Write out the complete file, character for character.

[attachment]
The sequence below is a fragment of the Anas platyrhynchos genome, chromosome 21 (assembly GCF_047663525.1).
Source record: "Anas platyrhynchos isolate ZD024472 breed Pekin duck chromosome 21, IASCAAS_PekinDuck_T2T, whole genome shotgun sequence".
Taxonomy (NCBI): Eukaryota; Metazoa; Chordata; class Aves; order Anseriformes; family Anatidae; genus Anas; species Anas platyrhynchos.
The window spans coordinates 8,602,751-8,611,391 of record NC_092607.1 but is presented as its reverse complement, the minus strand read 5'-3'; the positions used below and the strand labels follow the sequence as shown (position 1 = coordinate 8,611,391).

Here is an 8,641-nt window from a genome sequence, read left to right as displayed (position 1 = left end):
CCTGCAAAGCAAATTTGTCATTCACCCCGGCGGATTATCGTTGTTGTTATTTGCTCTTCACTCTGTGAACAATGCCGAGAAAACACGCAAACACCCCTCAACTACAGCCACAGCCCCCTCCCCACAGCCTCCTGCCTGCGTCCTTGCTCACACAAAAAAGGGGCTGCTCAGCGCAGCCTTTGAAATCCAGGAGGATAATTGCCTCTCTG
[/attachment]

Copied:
The sequence below is a fragment of the Anas platyrhynchos genome, chromosome 21 (assembly GCF_047663525.1).
Source record: "Anas platyrhynchos isolate ZD024472 breed Pekin duck chromosome 21, IASCAAS_PekinDuck_T2T, whole genome shotgun sequence".
Taxonomy (NCBI): Eukaryota; Metazoa; Chordata; class Aves; order Anseriformes; family Anatidae; genus Anas; species Anas platyrhynchos.
The window spans coordinates 8,602,751-8,611,391 of record NC_092607.1 but is presented as its reverse complement, the minus strand read 5'-3'; the positions used below and the strand labels follow the sequence as shown (position 1 = coordinate 8,611,391).

Here is an 8,641-nt window from a genome sequence, read left to right as displayed (position 1 = left end):
CCTGCAAAGCAAATTTGTCATTCACCCCGGCGGATTATCGTTGTTGTTATTTGCTCTTCACTCTGTGAACAATGCCGAGAAAACACGCAAACACCCCTCAACTACAGCCACAGCCCCCTCCCCACAGCCTCCTGCCTGCGTCCTTGCTCACACAAAAAAGGGGCTGCTCAGCGCAGCCTTTGAAATCCAGGAGGATAATTGCCTCTCTG